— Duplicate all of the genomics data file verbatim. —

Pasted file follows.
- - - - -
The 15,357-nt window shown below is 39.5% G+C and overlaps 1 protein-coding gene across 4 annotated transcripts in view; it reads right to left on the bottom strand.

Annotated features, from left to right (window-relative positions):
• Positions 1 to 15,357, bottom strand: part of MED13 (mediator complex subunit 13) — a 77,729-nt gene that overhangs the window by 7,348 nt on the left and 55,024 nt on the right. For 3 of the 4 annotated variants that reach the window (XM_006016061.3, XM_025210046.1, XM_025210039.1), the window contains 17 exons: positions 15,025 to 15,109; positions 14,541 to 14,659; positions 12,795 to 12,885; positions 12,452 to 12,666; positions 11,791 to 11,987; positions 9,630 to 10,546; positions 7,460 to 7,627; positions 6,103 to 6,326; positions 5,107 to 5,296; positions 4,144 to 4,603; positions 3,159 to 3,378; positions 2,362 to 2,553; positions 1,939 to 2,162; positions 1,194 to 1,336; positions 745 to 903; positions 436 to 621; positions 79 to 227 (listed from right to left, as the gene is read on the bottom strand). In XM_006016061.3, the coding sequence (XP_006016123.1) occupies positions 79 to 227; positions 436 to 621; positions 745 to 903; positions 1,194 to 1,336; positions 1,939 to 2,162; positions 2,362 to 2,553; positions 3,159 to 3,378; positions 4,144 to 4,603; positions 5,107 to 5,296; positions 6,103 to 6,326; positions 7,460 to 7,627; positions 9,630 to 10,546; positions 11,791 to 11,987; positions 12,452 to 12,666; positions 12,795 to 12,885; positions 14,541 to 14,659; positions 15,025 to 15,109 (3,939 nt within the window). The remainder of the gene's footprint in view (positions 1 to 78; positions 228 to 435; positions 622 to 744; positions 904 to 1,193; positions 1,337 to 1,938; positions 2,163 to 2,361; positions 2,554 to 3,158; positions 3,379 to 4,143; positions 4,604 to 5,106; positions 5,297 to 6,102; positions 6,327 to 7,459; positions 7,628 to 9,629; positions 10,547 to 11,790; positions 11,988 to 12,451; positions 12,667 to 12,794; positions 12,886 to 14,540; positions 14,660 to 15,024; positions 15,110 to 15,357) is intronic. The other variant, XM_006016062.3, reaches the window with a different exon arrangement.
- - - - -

The 15,357-nt window shown below is 39.5% G+C and overlaps 1 protein-coding gene across 4 annotated transcripts in view; it reads right to left on the bottom strand.

Annotated features, from left to right (window-relative positions):
• Positions 1 to 15,357, bottom strand: part of MED13 (mediator complex subunit 13) — a 77,729-nt gene that overhangs the window by 7,348 nt on the left and 55,024 nt on the right. For 3 of the 4 annotated variants that reach the window (XM_006016061.3, XM_025210046.1, XM_025210039.1), the window contains 17 exons: positions 15,025 to 15,109; positions 14,541 to 14,659; positions 12,795 to 12,885; positions 12,452 to 12,666; positions 11,791 to 11,987; positions 9,630 to 10,546; positions 7,460 to 7,627; positions 6,103 to 6,326; positions 5,107 to 5,296; positions 4,144 to 4,603; positions 3,159 to 3,378; positions 2,362 to 2,553; positions 1,939 to 2,162; positions 1,194 to 1,336; positions 745 to 903; positions 436 to 621; positions 79 to 227 (listed from right to left, as the gene is read on the bottom strand). In XM_006016061.3, the coding sequence (XP_006016123.1) occupies positions 79 to 227; positions 436 to 621; positions 745 to 903; positions 1,194 to 1,336; positions 1,939 to 2,162; positions 2,362 to 2,553; positions 3,159 to 3,378; positions 4,144 to 4,603; positions 5,107 to 5,296; positions 6,103 to 6,326; positions 7,460 to 7,627; positions 9,630 to 10,546; positions 11,791 to 11,987; positions 12,452 to 12,666; positions 12,795 to 12,885; positions 14,541 to 14,659; positions 15,025 to 15,109 (3,939 nt within the window). The remainder of the gene's footprint in view (positions 1 to 78; positions 228 to 435; positions 622 to 744; positions 904 to 1,193; positions 1,337 to 1,938; positions 2,163 to 2,361; positions 2,554 to 3,158; positions 3,379 to 4,143; positions 4,604 to 5,106; positions 5,297 to 6,102; positions 6,327 to 7,459; positions 7,628 to 9,629; positions 10,547 to 11,790; positions 11,988 to 12,451; positions 12,667 to 12,794; positions 12,886 to 14,540; positions 14,660 to 15,024; positions 15,110 to 15,357) is intronic. The other variant, XM_006016062.3, reaches the window with a different exon arrangement.